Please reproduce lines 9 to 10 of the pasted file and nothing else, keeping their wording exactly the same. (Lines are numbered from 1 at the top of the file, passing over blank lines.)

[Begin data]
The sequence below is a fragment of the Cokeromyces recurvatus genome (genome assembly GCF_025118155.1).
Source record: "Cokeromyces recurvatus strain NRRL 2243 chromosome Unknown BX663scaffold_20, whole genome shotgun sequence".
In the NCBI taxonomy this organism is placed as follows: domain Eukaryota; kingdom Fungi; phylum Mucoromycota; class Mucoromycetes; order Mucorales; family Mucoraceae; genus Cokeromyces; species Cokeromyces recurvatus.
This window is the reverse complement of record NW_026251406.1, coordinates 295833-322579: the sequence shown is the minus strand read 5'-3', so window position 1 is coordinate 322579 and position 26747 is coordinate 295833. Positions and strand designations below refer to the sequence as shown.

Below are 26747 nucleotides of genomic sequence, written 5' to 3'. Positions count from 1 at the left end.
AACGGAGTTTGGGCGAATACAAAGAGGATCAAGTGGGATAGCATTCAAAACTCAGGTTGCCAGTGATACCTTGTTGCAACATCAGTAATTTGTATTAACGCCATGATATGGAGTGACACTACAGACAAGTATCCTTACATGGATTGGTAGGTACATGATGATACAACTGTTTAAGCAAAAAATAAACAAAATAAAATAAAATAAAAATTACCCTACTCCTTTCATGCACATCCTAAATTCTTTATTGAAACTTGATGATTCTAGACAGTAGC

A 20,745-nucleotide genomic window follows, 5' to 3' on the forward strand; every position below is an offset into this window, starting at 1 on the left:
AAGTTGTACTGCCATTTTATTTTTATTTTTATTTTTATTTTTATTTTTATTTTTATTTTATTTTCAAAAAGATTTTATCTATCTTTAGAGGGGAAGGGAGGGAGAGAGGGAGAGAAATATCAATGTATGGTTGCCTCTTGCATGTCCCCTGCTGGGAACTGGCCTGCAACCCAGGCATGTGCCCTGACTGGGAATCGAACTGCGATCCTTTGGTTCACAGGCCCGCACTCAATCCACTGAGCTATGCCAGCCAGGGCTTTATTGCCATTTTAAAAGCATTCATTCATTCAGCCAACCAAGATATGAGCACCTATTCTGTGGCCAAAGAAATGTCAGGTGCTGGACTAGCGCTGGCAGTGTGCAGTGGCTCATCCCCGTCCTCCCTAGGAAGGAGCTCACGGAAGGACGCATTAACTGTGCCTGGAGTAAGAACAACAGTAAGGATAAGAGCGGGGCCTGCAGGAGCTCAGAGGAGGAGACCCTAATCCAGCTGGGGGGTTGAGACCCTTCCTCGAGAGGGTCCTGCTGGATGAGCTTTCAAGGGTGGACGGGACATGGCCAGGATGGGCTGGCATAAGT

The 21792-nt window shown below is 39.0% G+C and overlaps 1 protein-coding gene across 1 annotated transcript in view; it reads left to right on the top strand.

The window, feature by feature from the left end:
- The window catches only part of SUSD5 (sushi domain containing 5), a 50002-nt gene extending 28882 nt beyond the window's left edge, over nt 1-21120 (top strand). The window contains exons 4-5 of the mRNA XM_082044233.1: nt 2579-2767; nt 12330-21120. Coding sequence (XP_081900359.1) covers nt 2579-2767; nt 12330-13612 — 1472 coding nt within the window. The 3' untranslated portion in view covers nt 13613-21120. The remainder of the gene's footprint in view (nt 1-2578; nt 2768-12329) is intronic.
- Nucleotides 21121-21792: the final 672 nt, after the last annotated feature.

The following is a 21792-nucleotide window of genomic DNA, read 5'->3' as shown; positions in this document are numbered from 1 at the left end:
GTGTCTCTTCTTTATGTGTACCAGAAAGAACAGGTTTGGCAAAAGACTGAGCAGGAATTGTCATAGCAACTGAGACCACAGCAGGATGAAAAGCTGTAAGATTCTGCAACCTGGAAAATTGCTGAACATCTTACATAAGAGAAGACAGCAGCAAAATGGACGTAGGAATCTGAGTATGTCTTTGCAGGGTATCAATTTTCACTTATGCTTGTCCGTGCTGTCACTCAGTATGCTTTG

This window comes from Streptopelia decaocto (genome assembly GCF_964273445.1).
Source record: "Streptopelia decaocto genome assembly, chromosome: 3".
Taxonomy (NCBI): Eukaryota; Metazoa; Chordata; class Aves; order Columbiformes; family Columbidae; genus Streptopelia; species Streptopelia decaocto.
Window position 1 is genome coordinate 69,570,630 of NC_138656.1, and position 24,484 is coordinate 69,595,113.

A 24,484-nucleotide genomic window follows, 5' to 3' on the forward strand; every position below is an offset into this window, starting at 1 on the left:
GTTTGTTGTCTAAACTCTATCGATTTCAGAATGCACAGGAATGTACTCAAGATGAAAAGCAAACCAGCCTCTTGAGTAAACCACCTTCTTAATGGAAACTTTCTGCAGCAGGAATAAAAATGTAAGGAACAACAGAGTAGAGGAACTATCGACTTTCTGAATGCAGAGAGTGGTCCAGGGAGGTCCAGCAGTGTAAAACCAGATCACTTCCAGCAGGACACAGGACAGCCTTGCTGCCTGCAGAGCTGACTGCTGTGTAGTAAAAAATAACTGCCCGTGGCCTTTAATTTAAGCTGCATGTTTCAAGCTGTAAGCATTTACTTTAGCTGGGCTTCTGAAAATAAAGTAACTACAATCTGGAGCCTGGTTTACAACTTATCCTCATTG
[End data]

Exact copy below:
The 21792-nt window shown below is 39.0% G+C and overlaps 1 protein-coding gene across 1 annotated transcript in view; it reads left to right on the top strand.

The window, feature by feature from the left end: